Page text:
"Victory in the Tromso World Cup is the second best result in Kramnik's career after beating Kasparov in the 2000 World Championship - even Anand who twice won knockout World Championships never demonstrated such dominance over his rivals"
- Alexander Grischuk (from Chess in Translation's Twitter feed)
Vladimir Kramnik showed his class, winning the recent World Cup very convincingly. He didn't seem to be in any real danger throughout the marathon spanning 7 rounds and several weeks, and he played some beautiful positional games as usual.
However, in this post I want to show one of his wins from the Dortmund tournament at the start of August: I was extremely impressed by this game because I play the same opening as White, and this was an absolute model game for the line, with a bayonet attack and exchange sacrifice putting Black firmly on the defensive, and White's whole army joined in the all-out assault.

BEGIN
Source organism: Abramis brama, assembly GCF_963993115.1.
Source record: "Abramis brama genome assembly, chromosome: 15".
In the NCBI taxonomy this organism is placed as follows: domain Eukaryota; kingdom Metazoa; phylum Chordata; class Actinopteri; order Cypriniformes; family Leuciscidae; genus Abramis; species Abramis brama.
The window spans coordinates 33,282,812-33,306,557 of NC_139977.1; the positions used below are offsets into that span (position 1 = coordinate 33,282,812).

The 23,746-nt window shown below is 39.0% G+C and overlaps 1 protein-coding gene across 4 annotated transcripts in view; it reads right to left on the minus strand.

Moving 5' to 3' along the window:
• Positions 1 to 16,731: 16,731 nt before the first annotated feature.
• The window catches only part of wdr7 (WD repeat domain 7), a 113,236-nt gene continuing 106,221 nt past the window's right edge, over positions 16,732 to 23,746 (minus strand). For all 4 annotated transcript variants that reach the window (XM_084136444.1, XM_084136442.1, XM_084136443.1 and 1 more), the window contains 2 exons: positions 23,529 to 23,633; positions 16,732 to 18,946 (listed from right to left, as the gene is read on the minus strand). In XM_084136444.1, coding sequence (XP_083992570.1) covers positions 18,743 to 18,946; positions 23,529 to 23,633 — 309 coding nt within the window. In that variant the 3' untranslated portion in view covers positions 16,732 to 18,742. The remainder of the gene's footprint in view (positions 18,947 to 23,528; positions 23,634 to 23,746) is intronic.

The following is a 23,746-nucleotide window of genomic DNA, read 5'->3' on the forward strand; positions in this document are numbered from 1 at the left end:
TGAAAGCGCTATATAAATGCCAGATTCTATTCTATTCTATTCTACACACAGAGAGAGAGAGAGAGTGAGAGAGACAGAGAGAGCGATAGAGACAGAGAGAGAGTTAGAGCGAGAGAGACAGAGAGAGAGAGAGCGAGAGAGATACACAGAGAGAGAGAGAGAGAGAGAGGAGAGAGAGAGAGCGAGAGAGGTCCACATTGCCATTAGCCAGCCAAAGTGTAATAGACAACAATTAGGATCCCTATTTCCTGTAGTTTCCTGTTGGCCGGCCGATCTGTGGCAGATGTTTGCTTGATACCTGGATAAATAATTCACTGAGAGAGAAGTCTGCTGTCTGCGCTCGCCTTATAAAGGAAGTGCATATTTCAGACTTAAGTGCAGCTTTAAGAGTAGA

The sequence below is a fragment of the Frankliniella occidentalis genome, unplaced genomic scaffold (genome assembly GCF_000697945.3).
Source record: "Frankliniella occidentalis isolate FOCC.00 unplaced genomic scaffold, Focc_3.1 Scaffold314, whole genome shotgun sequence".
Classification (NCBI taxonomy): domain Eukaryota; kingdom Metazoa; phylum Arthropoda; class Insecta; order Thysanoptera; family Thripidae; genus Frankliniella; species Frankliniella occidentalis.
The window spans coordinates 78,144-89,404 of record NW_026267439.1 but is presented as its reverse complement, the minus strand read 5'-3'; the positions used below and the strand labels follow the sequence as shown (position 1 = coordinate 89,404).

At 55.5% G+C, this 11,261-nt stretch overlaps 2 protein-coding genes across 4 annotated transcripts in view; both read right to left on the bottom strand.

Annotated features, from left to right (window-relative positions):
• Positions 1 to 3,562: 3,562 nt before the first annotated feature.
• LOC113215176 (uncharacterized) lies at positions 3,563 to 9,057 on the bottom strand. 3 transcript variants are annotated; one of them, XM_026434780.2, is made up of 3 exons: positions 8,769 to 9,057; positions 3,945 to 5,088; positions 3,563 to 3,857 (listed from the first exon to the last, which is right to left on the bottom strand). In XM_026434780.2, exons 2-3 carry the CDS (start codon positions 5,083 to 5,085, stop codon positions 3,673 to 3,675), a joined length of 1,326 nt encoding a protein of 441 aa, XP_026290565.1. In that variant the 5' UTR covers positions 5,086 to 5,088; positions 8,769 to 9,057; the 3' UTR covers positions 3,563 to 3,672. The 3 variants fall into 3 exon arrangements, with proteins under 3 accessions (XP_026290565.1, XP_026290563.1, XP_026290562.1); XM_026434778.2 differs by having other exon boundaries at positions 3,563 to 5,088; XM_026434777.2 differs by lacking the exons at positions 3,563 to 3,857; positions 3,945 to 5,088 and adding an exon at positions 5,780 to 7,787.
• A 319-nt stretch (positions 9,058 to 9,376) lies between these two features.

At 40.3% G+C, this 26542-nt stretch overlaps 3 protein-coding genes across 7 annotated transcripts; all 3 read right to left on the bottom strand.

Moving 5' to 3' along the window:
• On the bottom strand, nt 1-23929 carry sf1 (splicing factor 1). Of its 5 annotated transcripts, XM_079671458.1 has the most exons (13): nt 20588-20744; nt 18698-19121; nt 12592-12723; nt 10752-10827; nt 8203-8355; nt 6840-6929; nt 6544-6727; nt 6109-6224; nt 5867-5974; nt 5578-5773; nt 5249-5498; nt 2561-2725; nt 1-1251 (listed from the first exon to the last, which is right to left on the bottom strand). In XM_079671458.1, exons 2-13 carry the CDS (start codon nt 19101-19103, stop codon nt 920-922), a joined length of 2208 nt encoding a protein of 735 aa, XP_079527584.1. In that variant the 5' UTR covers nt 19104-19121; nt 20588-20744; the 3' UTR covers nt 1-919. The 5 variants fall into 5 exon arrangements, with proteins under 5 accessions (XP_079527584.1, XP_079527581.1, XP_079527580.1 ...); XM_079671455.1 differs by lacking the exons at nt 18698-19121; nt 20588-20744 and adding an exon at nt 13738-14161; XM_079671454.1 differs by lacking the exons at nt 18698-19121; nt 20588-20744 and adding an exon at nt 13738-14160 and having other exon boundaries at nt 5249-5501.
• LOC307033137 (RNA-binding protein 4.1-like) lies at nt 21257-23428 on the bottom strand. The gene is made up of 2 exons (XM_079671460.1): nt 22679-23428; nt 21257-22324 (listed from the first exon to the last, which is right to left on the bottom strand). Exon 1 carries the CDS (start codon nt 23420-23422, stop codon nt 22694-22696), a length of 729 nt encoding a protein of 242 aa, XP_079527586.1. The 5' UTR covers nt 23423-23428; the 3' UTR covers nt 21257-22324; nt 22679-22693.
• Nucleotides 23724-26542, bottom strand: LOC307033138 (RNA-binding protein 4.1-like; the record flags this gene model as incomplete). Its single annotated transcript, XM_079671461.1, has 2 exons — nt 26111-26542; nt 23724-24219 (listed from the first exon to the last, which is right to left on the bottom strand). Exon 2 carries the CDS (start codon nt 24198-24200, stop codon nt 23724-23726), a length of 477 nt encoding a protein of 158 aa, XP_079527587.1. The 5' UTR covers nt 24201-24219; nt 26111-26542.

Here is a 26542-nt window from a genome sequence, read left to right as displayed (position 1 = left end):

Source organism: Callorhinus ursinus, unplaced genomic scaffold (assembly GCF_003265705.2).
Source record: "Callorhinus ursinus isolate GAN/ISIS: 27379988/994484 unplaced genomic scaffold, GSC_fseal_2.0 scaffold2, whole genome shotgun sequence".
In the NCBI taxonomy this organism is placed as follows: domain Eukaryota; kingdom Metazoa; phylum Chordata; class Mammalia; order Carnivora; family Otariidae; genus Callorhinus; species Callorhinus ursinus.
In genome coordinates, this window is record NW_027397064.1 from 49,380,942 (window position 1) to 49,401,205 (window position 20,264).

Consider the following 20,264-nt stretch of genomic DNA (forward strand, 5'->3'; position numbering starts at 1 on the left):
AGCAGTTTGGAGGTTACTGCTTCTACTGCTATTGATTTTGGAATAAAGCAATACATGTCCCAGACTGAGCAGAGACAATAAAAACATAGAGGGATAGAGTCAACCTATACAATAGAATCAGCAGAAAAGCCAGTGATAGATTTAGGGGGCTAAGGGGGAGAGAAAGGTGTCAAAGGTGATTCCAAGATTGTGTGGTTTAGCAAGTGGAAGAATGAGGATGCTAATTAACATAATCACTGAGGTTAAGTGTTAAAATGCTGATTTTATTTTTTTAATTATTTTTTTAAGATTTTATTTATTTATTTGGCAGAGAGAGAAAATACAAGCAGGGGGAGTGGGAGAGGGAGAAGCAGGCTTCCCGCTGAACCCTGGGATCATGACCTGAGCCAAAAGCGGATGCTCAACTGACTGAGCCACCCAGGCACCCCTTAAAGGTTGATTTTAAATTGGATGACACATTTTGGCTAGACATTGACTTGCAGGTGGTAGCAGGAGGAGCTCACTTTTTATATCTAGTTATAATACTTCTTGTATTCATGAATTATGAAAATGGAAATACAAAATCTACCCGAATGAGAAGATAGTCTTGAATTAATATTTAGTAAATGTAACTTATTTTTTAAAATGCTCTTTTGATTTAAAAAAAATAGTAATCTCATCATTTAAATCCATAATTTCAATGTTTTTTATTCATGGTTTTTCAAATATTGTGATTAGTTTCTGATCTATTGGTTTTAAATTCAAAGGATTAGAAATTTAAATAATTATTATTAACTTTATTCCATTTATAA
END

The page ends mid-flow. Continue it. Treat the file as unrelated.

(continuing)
This 1.Nf3 d5 2.c4 e6 3.g3 Nf6 4.Bg2 Be7 5.O-O O-O 6.b3 line is covered in the final, 8th chapter of GM Alexander Delchev's book The Modern Reti (2012), a book I highly recommend for those who play or want to learn 1.Nf3 d5 2.c4.
I found the final move, 34.Qa1, amusing as it reminded me of another game of Kramnik's where the same queen move would have been the strongest move on move 21, winning at least an exchange (shown in Emmanuel Neiman & Yochanan Afek's book Invisible Chess Moves (2011)). This game was from a rapid match in Budapest in 2001.